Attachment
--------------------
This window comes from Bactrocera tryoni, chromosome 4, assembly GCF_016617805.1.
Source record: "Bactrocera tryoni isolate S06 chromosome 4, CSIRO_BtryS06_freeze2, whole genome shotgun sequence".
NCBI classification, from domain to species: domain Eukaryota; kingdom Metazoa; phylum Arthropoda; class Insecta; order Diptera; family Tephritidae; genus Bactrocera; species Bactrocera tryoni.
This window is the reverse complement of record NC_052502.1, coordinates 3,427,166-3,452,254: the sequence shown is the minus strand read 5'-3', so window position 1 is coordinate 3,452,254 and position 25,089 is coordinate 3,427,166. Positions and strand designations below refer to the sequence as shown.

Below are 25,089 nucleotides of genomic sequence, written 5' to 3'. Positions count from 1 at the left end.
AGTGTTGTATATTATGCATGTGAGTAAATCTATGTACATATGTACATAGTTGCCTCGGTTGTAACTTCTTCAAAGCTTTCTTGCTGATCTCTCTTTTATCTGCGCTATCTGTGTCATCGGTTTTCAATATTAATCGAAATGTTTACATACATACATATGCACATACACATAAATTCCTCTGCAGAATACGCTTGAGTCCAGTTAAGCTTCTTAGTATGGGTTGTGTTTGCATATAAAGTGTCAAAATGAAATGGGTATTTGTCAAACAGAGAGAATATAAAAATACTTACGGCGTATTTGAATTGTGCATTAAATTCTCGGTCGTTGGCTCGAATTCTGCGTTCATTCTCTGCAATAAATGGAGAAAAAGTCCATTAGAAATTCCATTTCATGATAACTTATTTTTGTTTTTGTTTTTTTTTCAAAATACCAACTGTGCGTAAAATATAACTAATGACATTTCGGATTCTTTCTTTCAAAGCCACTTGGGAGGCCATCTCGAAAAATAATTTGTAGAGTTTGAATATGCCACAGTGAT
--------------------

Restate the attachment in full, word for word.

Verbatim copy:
This window comes from Bactrocera tryoni, chromosome 4, assembly GCF_016617805.1.
Source record: "Bactrocera tryoni isolate S06 chromosome 4, CSIRO_BtryS06_freeze2, whole genome shotgun sequence".
NCBI classification, from domain to species: domain Eukaryota; kingdom Metazoa; phylum Arthropoda; class Insecta; order Diptera; family Tephritidae; genus Bactrocera; species Bactrocera tryoni.
This window is the reverse complement of record NC_052502.1, coordinates 3,427,166-3,452,254: the sequence shown is the minus strand read 5'-3', so window position 1 is coordinate 3,452,254 and position 25,089 is coordinate 3,427,166. Positions and strand designations below refer to the sequence as shown.

Below are 25,089 nucleotides of genomic sequence, written 5' to 3'. Positions count from 1 at the left end.
AGTGTTGTATATTATGCATGTGAGTAAATCTATGTACATATGTACATAGTTGCCTCGGTTGTAACTTCTTCAAAGCTTTCTTGCTGATCTCTCTTTTATCTGCGCTATCTGTGTCATCGGTTTTCAATATTAATCGAAATGTTTACATACATACATATGCACATACACATAAATTCCTCTGCAGAATACGCTTGAGTCCAGTTAAGCTTCTTAGTATGGGTTGTGTTTGCATATAAAGTGTCAAAATGAAATGGGTATTTGTCAAACAGAGAGAATATAAAAATACTTACGGCGTATTTGAATTGTGCATTAAATTCTCGGTCGTTGGCTCGAATTCTGCGTTCATTCTCTGCAATAAATGGAGAAAAAGTCCATTAGAAATTCCATTTCATGATAACTTATTTTTGTTTTTGTTTTTTTTTCAAAATACCAACTGTGCGTAAAATATAACTAATGACATTTCGGATTCTTTCTTTCAAAGCCACTTGGGAGGCCATCTCGAAAAATAATTTGTAGAGTTTGAATATGCCACAGTGAT